Now that you know how to create variables, I can introduce you to one of my favorite functions: the random function!

The random function gives you a random value between two parameters. You can read more about it in the reference.

This might not sound very useful, but it allows you to add some variety to your programs instead of the same thing happening every time you run your code. You might use the random function to draw a flower at a random location:

let flowerX = random(0, width);
let flowerY = random(0, height);

Now the flowerX variable will hold a random value between 0 and width, and flowerY will hold a random value between 0 and height. This means the flower will appear in a different location every time you run the program. You could also give the flower a random size, or even random colors!

Variables allow you to “remember” a value so you can reuse it in multiple places. Without variables, using random values would be very difficult!


When you ran the last example, you probably noticed that the flower redrew itself. That’s because, by default, p5.js runs your code inside the draw function 60 times a second. The example above changes that to once per second by calling frameRate(1) from the setup function.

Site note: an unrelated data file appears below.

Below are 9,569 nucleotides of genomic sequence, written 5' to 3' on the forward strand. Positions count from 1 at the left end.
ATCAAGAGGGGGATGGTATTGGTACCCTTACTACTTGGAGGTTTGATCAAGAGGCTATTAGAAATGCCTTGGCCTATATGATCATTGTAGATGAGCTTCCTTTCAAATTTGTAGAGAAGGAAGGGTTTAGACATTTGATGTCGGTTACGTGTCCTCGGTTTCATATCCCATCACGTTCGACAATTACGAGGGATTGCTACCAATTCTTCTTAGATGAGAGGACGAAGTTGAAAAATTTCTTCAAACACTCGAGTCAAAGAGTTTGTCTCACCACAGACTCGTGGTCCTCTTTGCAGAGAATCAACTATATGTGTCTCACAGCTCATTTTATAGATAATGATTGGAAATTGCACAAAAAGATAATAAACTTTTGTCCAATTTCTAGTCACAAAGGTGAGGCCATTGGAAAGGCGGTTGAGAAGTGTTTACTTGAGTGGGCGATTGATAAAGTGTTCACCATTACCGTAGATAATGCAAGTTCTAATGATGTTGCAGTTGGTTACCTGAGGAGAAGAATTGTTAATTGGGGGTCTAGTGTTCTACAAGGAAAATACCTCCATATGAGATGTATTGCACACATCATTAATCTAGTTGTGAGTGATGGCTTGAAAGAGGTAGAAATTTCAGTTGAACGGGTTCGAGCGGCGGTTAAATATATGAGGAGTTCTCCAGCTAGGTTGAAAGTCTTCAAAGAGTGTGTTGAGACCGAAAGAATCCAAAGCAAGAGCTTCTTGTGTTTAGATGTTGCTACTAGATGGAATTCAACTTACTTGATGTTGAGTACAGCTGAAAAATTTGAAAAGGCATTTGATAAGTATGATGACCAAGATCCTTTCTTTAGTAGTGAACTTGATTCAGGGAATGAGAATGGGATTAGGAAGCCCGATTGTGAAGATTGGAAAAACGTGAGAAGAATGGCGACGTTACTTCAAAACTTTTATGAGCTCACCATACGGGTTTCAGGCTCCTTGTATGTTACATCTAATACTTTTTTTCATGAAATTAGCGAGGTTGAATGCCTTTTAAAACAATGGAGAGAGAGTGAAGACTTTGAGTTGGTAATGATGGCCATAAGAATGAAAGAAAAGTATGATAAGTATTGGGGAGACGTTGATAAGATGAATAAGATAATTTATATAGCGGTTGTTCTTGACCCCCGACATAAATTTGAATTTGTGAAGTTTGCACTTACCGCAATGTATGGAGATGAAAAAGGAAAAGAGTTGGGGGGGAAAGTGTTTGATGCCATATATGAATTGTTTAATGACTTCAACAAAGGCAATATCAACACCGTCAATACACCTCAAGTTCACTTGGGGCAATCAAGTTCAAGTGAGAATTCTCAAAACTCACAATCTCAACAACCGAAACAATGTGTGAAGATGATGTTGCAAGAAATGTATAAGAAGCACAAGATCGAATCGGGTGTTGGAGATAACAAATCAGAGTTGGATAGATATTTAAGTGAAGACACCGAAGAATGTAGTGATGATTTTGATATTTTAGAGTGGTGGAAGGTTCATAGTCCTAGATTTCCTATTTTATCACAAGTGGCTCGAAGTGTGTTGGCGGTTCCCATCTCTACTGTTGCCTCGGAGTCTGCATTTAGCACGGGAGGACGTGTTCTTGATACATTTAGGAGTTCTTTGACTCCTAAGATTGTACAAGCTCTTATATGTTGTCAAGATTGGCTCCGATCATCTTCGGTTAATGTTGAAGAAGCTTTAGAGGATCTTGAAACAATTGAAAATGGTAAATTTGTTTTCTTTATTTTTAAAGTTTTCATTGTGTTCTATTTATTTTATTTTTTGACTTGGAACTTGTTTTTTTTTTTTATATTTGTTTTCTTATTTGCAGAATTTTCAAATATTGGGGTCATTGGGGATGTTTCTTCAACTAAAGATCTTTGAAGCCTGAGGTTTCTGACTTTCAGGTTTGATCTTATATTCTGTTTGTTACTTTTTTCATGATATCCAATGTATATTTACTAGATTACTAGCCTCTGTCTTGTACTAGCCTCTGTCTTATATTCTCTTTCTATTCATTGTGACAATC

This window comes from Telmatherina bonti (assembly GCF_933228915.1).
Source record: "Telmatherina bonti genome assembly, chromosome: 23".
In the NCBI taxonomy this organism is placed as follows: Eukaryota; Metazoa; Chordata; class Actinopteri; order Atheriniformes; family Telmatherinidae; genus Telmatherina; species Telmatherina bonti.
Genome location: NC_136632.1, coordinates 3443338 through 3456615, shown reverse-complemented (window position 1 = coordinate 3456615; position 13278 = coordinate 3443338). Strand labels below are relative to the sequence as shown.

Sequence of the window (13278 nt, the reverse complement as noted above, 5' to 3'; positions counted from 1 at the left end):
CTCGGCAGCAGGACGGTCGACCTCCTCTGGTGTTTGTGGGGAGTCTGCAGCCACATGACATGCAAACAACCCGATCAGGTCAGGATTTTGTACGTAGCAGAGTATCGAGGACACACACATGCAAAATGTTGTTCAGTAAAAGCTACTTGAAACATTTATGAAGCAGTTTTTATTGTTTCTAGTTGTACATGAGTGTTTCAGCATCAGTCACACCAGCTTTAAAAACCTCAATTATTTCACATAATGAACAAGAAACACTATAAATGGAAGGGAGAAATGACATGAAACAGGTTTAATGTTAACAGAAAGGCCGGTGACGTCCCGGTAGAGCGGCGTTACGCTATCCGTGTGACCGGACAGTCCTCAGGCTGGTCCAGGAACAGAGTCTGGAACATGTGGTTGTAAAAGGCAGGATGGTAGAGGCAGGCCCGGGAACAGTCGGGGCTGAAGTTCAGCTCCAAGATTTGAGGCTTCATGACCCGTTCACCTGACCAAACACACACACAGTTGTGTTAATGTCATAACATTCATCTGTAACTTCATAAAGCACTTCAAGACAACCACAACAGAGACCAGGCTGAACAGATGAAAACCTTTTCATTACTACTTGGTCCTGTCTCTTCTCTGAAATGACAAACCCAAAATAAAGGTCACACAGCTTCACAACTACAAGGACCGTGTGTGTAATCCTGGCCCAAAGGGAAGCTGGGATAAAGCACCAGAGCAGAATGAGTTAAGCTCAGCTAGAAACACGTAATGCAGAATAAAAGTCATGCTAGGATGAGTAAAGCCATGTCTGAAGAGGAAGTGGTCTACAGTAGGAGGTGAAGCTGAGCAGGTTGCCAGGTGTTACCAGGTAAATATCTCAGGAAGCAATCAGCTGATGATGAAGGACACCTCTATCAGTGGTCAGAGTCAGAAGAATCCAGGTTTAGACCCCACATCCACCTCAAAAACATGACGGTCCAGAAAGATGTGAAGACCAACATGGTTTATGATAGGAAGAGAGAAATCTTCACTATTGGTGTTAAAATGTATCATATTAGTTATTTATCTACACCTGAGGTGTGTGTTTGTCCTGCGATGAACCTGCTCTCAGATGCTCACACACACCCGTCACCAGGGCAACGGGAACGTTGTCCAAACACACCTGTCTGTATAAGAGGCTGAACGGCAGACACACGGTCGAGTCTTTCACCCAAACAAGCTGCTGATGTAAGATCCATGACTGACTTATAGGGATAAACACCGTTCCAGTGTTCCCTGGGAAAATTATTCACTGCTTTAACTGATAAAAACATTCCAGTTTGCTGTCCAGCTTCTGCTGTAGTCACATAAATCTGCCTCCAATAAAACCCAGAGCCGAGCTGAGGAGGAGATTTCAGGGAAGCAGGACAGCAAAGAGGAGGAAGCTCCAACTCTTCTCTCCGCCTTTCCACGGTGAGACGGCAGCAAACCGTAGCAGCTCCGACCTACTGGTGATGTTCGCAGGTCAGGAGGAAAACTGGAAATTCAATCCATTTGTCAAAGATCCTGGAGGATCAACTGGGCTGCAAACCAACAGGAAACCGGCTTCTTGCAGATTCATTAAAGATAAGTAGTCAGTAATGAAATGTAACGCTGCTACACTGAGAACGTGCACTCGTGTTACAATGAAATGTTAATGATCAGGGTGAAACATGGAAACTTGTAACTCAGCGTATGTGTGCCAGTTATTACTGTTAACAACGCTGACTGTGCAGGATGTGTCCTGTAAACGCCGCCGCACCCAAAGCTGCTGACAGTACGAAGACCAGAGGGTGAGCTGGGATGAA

Every time the code inside the draw function runs is a new frame, and changing what’s on the screen each frame creates an animation. You’ll learn more about that in a later tutorial, but for now think about what happens each frame in the above code:

  • The code creates variables for the location and side of the flower.
  • The random function gives random values to those variables.
  • The background(0, 200, 0); line draws a green background, which clears out what was drawn in previous frames.
  • Then the code draws a new random flower.
  • One second later, this happens again, and again, and again…

Try removing the call to the background function to see what happens when you don’t clear out old frames!

Your Turn

  • Remember your drawing from the previous tutorial? Instead of basing it off the width and height variables, change it to draw at a location and size that you store in your own variables. Test that your code works with different values for each variable.
  • Make a program that randomizes your drawing. Draw it at a random location, with random sizes and random colors. This is called procedural generation!
  • Make a program that shows the current time. Hint: check the reference for useful functions! Get creative: make the clock change color throughout the day, or show the time in dog years.
  • Make a program that uses variables to calculate something useful for you: how long will you be paying student loans? What percentage of your income goes to rent? What grade do you need to get on your final to get an A in the class?

Creating Variables Examples


Happy Coding is a community of folks just like you learning about coding.
Do you have a comment or question? Post it here!

Comments are powered by the Happy Coding forum. This page has a corresponding forum post, and replies to that post show up as comments here. Click the button above to go to the forum to post a comment!